Field Trip - Day Three
No Workout This Morning. Strange.
Okay, I had learned my lesson after the first day. We walk plenty all day without worrying about getting another half-kilometer in before breakfast. Plus, I was carrying a ten pound laptop bag everywhere so I could access my lip balm at a moment's notice. Honestly. Such a good idea to bring it.
We had breakfast in the campus cafeteria and headed out for ocean study. I have to say I was thrilled to note that British Columbia's shorelines are not all dead zones. I was under the impression everything had been fished to extinction, but there were plenty of baby crabs and snails for the children to torture. I spent an hour stalking my son, attempting to get one photo of him that wasn't a Get Lost scowl. (Stalking the ever-elusive Hostilis Pre-Teenicus.)
I've been to the BC Museum several times in my life and the biggest change I noted there was that they now charge for admission (although checking my laptop was by donation. It was worth it.)
The kids had specific questions to answer there, so that gave us purpose and a reason to regularly round everyone up. I like Old Town, but I'm also a sucker for the diorama of the Haida village. It was interesting, but I was starting to fade. My group finished early, so I let them loose in the gift shop and went next door to the coffee counter. I knew we'd probably find a coffee over lunch, but I was in dire need of a pick-me-up. I ordered an espresso. No, make it a double shot. I have a headache.
"You're with a school group?" the gal asked. "I'll give you four."
We ate lunch in the sun, which was a refreshing surprise, then walked to the Legislature. When I was a kid, I remember moving silently into the gallery and listening to some boring debate below, but the chamber was empty. Apparently, our government doesn't sit anymore. They're afraid the entire province is going to show up waving pitchforks, demanding a retraction of the HST.
After the Legislature, it was time for the bug zoo. The bug zoo is amazing in a lose your lunch sort of way. No, I didn't hold anything. I pointed at a stick bug and accidentally dislodged one that had escaped and was sitting on the outside of the window. It dropped onto the pile of bags below, which included my laptop bag. We were five minutes into the presentation and I was wigged out and ready to leave. I wasn't the only one.
On the plus side, I learned there's such a thing as a cellar spider, which resembles a black widow without the red markings. Cellar spiders are harmless, so hubby can quit saying they're undercover or immature and stop killing them.
From the bug zoo we went on to Craigdarroch Castle. Are you exhausted yet? I was. Craigdarroch Castle was built by coal baron Robert Dunsmuir and proves that the more things change, the more they stay the same. He died before the house was completed. His wife continued to manage the business while his children partied their tails off in the billiards room and dance hall. Twenty years old and home from college, they hosted many 'at homes.' Nevertheless, it was very cool and I could have spent a lot longer there, but children don't have that kind of attention span. They were hungry for Spaghetti Factory.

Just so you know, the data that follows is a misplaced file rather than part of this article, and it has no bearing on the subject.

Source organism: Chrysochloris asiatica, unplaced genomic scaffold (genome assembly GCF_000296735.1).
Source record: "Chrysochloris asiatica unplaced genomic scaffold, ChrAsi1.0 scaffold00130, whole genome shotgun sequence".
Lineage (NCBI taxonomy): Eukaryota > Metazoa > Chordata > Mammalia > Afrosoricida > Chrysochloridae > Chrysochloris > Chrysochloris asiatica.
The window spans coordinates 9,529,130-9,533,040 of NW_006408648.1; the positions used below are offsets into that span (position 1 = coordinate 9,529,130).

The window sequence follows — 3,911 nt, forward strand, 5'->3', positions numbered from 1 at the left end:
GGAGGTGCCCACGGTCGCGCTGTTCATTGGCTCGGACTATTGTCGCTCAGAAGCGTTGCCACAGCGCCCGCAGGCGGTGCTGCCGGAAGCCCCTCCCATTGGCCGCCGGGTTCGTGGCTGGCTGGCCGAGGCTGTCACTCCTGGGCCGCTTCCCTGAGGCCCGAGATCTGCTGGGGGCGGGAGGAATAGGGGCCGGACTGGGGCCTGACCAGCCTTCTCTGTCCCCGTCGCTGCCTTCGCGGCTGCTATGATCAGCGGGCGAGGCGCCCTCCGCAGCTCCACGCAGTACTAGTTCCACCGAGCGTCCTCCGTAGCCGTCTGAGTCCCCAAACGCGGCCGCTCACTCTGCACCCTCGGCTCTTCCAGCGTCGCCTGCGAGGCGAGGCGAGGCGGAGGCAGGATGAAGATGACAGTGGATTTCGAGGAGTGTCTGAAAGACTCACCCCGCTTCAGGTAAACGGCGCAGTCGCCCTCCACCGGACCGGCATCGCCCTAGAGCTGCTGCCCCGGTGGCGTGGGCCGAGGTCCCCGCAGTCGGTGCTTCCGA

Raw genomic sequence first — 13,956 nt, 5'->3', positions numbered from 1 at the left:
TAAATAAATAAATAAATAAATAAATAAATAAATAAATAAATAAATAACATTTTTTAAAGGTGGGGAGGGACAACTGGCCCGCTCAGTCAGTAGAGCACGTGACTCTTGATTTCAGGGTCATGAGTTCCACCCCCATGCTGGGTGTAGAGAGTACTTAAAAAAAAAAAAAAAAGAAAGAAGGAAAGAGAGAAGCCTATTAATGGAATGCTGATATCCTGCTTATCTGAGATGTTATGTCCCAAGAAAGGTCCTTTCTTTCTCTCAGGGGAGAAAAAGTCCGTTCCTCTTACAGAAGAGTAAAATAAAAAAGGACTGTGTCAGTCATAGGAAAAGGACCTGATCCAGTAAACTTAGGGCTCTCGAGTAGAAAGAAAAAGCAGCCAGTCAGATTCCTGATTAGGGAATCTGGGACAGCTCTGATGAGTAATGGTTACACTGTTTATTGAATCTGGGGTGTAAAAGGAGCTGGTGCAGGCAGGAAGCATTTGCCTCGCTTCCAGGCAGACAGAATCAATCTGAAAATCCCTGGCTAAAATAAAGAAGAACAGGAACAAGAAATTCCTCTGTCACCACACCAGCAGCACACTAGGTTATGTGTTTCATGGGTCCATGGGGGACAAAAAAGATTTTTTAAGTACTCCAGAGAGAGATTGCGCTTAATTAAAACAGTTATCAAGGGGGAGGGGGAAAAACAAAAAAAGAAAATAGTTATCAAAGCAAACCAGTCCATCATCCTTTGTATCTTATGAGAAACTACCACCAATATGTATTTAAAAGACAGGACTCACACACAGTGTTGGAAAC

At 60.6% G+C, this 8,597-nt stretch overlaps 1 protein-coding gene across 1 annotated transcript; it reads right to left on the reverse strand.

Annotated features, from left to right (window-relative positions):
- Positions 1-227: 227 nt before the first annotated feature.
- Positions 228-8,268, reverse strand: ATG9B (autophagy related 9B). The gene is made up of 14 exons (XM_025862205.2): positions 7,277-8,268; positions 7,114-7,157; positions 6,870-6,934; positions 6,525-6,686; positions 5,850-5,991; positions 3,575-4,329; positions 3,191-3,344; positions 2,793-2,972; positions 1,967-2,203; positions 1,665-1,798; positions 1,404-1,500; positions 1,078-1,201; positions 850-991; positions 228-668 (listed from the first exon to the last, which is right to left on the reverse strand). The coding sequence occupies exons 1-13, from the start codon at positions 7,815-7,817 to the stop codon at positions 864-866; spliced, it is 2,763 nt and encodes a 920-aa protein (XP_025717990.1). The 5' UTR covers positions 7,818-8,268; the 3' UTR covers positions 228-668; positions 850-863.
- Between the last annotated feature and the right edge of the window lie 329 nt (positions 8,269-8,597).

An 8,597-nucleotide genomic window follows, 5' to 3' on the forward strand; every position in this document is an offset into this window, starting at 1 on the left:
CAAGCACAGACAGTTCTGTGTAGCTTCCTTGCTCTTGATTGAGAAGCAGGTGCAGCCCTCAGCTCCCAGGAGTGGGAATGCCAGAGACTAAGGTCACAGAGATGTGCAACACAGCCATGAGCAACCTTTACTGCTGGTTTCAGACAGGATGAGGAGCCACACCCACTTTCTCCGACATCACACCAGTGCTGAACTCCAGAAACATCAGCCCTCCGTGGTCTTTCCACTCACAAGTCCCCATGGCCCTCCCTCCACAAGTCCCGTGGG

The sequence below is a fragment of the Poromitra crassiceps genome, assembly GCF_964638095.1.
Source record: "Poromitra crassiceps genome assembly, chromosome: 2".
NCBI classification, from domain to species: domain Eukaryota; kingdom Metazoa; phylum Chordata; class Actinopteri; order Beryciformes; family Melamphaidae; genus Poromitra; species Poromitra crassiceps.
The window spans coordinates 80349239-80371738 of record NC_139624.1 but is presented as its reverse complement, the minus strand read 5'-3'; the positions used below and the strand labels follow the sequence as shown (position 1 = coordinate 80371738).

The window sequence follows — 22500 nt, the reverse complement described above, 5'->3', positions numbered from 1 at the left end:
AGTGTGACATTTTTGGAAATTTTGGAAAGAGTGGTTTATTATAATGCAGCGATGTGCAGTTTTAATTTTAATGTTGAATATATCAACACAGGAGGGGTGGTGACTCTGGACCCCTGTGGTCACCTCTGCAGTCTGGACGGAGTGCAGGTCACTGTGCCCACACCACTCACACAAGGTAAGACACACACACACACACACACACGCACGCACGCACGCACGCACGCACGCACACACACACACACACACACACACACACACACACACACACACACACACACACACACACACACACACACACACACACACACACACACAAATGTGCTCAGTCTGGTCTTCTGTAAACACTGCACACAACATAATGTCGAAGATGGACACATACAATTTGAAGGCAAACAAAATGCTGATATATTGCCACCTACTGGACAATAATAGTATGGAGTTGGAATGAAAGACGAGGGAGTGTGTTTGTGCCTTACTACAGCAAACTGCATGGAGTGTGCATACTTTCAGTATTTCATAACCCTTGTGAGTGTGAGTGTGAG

Oddly enough, at the Spaghetti Factory we had our choice of six types of spaghetti. Even more odd, every single adult looked longingly at the bar, at the table tents of wine and cocktails, at the pints of beer with the thick heads and even at the empty margarita glass with the messy salt on the rim. We were all feeling a little frayed.
However, it was nothing a plateful of carbs and a glass of pop couldn't fix. We stuffed ourselves and walked back to the Museum for the Imax. Avatar was only in 2D, not 3D, but it was still seven stories tall. We were in Pandora for two and a half hours.
Afterward, someone said, "Just think, tomorrow, after twelve hours, we'll still be on the bus." I thought, "Bliss!" I couldn't wait for my head to hit the pillow. As we walked back to the dorms, the over-excited children had to be reminded that even though the university was on summer break, there were still students here studying, people working, and other school groups trying to sleep. We had to respect that and keep our voices down.
We skipped the bulletin by the busdriver's son, got kids and ourselves tucked in, and I was just drifting off when party music erupted outside our windows. I flew to the window to see what was the clatter and saw a wedding or something in full progress spilling into the courtyard below. YMCA. People dancing in a train. Where the heck did they think they were? College?
I got back into bed, so tired yet so unable to sleep while the B52's sang about their Loveshack baby where we could get to-ge-ther. I whimpered. I wanted to go home.
Perhaps one of the stricter chaperones from one of the other school groups walked over and had a word with the festive group. They closed their doors, the noise receded, and I slept.